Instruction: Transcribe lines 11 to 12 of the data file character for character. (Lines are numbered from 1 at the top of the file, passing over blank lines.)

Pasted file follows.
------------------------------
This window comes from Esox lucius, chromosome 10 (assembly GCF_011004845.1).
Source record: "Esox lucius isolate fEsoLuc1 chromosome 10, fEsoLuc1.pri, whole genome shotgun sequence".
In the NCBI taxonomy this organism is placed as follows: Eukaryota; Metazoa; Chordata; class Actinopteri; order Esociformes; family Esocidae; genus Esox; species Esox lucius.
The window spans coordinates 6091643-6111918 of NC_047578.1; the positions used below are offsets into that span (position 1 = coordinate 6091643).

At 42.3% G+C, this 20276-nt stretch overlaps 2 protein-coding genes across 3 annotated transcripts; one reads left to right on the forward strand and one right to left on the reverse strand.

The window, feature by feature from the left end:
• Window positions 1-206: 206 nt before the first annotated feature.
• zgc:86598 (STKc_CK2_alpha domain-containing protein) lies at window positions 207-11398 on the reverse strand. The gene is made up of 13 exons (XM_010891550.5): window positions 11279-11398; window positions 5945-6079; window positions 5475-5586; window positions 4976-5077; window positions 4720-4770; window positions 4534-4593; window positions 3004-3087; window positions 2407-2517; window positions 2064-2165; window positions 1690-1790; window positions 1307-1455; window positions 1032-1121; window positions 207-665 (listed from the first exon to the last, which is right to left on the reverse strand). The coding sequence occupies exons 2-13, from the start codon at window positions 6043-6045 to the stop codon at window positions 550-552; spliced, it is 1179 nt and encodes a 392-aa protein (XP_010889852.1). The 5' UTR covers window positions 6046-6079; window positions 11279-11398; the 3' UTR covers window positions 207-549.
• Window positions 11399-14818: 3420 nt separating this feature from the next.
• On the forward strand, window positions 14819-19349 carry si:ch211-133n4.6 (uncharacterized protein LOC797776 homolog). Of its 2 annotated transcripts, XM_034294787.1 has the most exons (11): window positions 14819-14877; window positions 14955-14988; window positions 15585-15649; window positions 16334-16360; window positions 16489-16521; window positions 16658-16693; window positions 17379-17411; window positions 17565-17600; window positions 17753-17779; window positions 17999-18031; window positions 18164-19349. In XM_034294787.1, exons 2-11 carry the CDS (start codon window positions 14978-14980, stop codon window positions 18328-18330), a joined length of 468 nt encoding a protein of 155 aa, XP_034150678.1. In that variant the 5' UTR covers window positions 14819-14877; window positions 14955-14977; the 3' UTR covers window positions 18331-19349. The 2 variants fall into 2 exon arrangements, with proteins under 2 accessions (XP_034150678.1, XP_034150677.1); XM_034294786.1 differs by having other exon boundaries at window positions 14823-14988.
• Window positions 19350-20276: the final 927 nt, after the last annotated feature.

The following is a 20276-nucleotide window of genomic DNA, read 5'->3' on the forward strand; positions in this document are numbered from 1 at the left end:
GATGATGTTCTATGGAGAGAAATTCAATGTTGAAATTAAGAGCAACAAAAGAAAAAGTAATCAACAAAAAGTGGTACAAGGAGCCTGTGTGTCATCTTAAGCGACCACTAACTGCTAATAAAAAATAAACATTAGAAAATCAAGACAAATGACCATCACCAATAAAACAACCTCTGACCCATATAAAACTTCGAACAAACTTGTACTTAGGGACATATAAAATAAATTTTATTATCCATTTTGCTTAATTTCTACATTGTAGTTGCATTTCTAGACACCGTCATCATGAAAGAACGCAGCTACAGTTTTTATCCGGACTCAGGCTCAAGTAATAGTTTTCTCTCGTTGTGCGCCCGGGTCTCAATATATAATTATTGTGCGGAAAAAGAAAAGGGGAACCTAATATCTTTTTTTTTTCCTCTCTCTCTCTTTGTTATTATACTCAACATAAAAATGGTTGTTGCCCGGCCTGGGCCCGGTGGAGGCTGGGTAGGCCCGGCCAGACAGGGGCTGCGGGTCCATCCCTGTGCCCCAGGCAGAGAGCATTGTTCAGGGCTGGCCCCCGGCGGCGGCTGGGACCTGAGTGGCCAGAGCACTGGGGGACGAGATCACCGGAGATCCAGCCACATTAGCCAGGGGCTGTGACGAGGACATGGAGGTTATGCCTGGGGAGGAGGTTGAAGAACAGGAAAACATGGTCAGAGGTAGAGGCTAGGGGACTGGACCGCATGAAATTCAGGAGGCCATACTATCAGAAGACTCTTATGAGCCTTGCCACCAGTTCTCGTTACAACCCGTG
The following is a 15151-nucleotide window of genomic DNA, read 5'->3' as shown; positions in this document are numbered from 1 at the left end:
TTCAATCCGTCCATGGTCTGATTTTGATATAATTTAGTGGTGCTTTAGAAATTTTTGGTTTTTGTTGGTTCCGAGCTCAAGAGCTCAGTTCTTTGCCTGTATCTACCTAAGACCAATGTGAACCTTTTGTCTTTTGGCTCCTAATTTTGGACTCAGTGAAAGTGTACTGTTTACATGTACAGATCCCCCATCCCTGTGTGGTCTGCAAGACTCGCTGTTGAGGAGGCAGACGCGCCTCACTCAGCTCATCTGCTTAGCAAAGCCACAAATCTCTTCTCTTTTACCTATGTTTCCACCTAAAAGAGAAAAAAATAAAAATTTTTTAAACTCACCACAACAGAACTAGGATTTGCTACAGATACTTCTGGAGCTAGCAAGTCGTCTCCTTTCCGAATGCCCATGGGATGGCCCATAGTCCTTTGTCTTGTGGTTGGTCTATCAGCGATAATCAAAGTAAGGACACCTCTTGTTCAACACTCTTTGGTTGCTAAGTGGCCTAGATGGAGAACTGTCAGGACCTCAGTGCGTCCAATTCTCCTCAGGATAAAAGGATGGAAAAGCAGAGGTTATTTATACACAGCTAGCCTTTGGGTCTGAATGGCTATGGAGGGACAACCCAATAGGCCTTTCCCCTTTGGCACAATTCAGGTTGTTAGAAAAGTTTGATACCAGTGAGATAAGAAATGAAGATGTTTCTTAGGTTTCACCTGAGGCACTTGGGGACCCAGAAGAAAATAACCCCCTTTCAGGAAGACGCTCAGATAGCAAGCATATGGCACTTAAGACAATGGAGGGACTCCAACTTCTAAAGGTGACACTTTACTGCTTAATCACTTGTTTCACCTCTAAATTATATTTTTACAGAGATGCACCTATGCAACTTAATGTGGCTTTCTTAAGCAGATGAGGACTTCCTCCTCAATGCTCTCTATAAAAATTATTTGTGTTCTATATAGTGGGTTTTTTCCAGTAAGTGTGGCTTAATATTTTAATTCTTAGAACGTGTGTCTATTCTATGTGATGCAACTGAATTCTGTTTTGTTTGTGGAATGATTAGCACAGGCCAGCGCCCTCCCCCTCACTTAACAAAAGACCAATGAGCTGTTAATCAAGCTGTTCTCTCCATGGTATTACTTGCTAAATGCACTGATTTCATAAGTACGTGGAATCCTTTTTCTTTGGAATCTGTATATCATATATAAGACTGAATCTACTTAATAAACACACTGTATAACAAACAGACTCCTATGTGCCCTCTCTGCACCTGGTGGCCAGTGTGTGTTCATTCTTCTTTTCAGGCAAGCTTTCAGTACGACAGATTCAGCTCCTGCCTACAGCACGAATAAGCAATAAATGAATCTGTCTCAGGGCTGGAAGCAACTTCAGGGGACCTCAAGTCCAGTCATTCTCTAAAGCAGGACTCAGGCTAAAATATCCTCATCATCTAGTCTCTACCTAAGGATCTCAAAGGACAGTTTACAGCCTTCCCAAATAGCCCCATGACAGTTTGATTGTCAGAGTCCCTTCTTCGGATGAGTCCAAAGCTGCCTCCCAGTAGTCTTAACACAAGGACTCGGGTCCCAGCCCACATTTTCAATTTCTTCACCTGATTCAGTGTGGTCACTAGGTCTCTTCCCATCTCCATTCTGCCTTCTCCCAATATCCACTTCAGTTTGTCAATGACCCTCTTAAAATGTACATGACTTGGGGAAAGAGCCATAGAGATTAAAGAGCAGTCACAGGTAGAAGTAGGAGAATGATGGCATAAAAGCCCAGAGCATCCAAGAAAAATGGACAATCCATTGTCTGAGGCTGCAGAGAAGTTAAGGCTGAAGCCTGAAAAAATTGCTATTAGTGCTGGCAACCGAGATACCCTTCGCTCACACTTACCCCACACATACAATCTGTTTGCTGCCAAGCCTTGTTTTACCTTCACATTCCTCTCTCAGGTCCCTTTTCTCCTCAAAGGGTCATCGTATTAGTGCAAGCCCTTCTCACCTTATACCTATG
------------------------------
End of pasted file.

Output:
• Window positions 19350-20276: the final 927 nt, after the last annotated feature.

The following is a 20276-nucleotide window of genomic DNA, read 5'->3' on the forward strand; positions in this document are numbered from 1 at the left end: